Halloween has gone yuppie on us. The cops have to seal off Georgetown from 6 p.m. on, because M Street is packed solid with junior executives letting their personalities out for one night in the year.
We even get them at the door: hulking adults in Zorro suits with shopping bags and mortified grins. One year we had a daddy come by with his kids, holding up a shot glass and demanding his treat with the same grin. I hope he got home.
The fact is that Halloween is our most other-directed holiday. It goes with the trends. Trick or treat was invented in the '40s, the same time the public relations business began to take hold. Then in the get-ahead '50s we had those UNICEF drives and other unfun ideas. Glum kids would appear on your doorstep holding little cans, and you were supposed to give money to a good cause rather than waste it on candy. A very do-gooding decade, the '50s.
The whole thing kind of died out in the '60s because we were too serious for such frivolity, but Halloween came back in the '70s. Except that by then the magazines were telling us that we hated our own children. That was when you began to notice the talk about razor blades in apples and so on.
Now the night belongs to the yuppies.
Before we lose sight of the occasion entirely, I think I should tell you about the real Halloween. When it was just Tricks.
Sticking pins in doorbells was for tiny tots. A bunch of us would crouch behind the Johnsons' syringa bush and send up the smallest one in the crowd: A little figure in a devil suit with the mask pushed up on his forehead because he couldn't see a thing otherwise would sprint onto the brick porch, take a deep breath, then push the doorbell with a thumb and jam the pin in with his other hand so it stayed ringing, and then we would all rush off into the night.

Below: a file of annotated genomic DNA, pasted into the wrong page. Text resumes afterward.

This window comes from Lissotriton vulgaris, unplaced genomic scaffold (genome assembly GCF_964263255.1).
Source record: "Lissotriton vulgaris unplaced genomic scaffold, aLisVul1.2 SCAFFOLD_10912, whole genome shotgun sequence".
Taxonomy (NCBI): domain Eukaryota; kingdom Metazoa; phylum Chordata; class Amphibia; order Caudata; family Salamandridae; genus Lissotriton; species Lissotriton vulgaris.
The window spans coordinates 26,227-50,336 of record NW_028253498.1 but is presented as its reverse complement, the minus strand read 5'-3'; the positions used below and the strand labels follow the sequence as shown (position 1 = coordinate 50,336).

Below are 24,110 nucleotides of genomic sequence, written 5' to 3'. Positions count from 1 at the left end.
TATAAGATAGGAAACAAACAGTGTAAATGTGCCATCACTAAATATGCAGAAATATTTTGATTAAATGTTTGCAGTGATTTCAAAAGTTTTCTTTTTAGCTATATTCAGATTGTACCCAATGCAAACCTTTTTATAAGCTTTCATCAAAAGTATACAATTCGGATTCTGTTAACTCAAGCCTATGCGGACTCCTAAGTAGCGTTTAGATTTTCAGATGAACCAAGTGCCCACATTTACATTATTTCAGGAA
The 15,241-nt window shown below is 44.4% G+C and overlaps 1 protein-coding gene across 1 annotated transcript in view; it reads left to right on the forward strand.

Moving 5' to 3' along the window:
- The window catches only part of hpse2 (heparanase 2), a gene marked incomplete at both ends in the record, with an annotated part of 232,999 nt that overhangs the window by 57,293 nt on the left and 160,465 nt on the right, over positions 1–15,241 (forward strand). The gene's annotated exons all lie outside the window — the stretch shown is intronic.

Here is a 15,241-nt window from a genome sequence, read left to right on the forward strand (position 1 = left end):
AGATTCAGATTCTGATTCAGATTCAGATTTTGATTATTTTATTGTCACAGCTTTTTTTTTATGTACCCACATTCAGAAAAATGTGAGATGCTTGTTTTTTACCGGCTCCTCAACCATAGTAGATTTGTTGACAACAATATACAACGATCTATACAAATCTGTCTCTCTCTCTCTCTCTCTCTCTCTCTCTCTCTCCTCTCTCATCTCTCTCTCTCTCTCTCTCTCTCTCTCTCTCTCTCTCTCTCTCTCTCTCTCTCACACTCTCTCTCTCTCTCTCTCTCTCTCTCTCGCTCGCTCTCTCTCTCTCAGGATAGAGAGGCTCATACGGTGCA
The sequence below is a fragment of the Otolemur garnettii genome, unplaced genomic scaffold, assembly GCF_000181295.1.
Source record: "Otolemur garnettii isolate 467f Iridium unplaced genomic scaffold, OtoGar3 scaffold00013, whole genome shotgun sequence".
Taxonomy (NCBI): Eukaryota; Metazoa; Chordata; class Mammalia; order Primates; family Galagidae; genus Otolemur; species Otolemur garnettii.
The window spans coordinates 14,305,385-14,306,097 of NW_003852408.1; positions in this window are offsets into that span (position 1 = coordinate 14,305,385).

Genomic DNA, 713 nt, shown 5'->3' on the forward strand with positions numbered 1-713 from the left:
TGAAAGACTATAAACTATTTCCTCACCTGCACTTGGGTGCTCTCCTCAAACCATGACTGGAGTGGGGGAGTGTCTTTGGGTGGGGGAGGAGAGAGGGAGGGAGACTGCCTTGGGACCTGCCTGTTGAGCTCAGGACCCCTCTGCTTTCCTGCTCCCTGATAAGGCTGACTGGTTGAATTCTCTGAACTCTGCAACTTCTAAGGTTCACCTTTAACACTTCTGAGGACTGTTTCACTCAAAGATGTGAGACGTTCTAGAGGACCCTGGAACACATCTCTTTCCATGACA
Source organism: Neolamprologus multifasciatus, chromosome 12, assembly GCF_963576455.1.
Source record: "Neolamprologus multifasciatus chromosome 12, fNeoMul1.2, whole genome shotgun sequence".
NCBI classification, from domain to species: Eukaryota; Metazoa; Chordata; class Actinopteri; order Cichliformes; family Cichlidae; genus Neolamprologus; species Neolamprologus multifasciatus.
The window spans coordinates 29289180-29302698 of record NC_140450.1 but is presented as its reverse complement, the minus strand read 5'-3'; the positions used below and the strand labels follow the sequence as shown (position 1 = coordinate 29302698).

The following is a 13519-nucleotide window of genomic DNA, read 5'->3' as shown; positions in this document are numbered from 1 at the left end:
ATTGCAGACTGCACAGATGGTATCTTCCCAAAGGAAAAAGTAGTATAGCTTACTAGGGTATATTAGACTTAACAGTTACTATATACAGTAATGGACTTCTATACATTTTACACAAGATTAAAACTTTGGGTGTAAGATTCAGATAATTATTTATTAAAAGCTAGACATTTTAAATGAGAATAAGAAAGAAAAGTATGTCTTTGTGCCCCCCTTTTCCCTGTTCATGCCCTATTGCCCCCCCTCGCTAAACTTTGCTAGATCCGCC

Slightly higher on the scale was to make a buzzer with a button and string, get it spinning this way and that like a midget yo-yo, and hold it against a window. It made a terrible clatter on the glass, like a demented locust.
Some neighbors flew out the front door at the first sound, at the first shadows creeping into the syringa. They probably spent hours watching behind the curtains. If they saw you they would yell, and if they recognized you they would yell your name, and that was bad. You'd hear about it in the morning. Other houses were silent and dark, seemingly abandoned for years. They were the scary ones. It never occurred to us that the occupants had simply locked up and gone to the movies so they wouldn't have to bother with us.
All through the evening, bands of kids would scurry giggling and whispering across the front lawns. We knew where to expect trouble. We knew which coups really counted. "You knocked on the Bremers' door? Wooo," someone would breathe. A kid could be famous for a week from what he did on Halloween.
Sometimes he could be too famous. A cousin of mine put on one of those rubber monster masks that goes over the entire head -- they were very much a novelty in 1940; his father probably got it for him in New York -- and huddled beneath a neighbor's window. This was in the country, where Halloween has always been vestigial anyway.
First he rapped on the glass, then he slowly rose into sight in all his hideousness. The woman inside screamed and collapsed. There was a rumor that she subsequently had a miscarriage, but in any case the collapsing was bad enough, especially because somehow the woman learned who it was in the mask. (Had he bothered her before? Hmmm.)
If you lived in a small town, chances are the town fathers would have this great idea: Let's throw a party for all the kids and that'll keep the little monsters out of trouble. It was the birth of trick or treat, if we had only known.
Ours started at Wentworth's cider mill. Everybody lined up for a free paper cup of cider straight from the press. (That was a Halloween trick right there, because cider that fresh goes through you faster than prunes. If you were a farm kid you knew this and didn't grab for seconds, but most of these were village kids.)